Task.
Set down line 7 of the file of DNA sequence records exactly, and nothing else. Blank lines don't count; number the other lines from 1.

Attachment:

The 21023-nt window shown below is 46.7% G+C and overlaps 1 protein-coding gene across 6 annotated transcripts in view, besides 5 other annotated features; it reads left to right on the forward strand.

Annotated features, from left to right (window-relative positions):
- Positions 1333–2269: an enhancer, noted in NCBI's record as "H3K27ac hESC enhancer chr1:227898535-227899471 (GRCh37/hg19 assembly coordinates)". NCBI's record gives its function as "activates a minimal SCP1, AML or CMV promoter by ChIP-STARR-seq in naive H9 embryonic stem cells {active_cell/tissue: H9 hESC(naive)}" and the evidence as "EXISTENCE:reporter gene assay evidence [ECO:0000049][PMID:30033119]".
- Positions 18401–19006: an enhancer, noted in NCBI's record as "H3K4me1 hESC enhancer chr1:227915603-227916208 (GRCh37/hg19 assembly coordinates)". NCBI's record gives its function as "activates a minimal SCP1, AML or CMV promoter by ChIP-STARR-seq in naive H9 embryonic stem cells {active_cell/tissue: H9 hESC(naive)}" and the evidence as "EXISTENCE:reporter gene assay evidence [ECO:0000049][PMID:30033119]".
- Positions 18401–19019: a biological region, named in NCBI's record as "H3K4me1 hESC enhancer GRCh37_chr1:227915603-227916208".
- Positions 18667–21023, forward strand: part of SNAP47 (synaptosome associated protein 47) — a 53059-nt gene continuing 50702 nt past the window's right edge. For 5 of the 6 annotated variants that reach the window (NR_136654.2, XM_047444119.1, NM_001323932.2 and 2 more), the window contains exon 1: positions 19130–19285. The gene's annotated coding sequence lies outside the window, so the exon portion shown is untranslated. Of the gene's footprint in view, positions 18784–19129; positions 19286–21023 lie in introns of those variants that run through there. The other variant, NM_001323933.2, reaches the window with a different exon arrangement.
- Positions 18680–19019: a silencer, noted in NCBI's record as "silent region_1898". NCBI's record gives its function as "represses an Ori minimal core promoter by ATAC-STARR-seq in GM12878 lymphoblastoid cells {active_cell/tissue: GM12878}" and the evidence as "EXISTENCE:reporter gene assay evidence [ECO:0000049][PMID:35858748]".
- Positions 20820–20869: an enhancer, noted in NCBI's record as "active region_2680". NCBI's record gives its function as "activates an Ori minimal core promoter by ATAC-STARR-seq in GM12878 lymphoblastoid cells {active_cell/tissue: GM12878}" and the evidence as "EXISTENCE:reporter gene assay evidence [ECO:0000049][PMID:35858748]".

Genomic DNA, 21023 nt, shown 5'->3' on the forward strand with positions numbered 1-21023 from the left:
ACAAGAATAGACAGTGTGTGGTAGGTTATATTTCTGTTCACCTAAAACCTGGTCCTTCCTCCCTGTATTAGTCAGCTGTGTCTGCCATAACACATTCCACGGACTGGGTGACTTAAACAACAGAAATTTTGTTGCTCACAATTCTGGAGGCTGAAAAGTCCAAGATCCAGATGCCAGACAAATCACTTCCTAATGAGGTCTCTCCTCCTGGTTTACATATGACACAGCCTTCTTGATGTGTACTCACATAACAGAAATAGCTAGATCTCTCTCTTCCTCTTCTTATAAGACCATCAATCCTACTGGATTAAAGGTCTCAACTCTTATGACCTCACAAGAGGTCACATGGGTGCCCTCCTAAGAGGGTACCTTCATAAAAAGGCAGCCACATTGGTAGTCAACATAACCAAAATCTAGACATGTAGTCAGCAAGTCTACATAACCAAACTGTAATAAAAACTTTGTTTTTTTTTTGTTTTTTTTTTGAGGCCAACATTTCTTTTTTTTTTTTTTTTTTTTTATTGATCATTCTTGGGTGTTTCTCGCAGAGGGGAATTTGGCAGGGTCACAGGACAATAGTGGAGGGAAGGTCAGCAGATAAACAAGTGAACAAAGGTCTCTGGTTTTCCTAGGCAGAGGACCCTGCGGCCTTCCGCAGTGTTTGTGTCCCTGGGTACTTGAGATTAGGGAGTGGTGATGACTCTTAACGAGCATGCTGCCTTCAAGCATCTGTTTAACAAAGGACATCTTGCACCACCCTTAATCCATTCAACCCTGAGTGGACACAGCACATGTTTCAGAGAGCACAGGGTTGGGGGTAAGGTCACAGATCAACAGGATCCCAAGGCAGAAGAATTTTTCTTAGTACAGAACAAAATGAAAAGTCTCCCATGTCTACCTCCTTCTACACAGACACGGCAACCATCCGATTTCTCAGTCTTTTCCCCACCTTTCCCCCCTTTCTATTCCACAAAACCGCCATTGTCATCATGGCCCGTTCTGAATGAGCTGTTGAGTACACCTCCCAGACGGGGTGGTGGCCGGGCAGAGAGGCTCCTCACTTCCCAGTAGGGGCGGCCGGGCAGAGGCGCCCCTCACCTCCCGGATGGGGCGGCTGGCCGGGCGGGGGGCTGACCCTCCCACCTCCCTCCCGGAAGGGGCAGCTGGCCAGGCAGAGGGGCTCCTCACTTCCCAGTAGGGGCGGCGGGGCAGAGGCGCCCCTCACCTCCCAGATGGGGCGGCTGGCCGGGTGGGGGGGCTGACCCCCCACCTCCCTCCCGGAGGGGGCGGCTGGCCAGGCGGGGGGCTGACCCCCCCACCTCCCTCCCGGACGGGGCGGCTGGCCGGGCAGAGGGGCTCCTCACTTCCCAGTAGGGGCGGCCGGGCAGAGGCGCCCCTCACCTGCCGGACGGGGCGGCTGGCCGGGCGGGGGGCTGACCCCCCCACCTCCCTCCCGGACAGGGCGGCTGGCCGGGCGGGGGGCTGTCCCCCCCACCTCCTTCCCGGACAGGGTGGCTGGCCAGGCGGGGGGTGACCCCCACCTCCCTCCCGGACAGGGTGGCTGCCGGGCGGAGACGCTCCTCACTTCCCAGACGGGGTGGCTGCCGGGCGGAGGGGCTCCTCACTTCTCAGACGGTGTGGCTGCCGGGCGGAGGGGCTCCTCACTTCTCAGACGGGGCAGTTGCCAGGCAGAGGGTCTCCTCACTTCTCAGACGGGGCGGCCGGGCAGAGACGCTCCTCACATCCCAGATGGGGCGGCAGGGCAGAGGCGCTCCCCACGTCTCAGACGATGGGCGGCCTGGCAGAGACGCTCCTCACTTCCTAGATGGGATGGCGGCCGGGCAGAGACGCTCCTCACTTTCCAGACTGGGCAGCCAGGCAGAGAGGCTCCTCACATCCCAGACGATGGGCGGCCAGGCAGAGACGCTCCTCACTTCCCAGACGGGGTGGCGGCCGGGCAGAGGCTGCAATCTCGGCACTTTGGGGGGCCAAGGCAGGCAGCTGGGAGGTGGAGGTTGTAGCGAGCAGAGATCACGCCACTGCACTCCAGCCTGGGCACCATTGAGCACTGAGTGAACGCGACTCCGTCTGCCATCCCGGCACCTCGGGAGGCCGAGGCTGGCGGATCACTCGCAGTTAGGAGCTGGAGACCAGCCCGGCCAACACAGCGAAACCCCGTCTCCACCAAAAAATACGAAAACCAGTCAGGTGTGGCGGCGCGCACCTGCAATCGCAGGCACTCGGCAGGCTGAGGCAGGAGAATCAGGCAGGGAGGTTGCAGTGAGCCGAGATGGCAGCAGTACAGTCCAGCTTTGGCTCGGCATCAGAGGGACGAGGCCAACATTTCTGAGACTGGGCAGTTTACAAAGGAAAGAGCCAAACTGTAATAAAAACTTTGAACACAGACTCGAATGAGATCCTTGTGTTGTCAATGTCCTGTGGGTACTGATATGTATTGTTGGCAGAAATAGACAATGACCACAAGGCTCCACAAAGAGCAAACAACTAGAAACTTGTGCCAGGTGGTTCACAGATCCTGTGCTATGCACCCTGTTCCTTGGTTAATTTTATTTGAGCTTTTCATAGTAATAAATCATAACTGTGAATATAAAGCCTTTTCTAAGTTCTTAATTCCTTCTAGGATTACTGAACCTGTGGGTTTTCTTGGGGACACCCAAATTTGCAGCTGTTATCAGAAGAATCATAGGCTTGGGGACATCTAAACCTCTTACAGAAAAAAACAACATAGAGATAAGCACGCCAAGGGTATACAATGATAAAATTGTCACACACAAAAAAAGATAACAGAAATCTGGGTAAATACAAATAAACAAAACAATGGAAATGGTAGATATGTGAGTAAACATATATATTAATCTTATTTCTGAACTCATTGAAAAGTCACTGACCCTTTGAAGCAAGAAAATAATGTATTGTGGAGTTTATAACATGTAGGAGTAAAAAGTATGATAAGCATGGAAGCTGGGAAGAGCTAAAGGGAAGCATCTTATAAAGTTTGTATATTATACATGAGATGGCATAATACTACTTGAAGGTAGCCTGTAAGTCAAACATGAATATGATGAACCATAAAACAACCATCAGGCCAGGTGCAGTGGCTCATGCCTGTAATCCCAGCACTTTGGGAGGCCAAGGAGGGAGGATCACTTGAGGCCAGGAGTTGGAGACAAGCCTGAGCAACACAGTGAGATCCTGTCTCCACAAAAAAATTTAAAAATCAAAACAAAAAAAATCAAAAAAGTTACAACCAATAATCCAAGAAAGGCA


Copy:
- Positions 18680–19019: a silencer, noted in NCBI's record as "silent region_1898". NCBI's record gives its function as "represses an Ori minimal core promoter by ATAC-STARR-seq in GM12878 lymphoblastoid cells {active_cell/tissue: GM12878}" and the evidence as "EXISTENCE:reporter gene assay evidence [ECO:0000049][PMID:35858748]".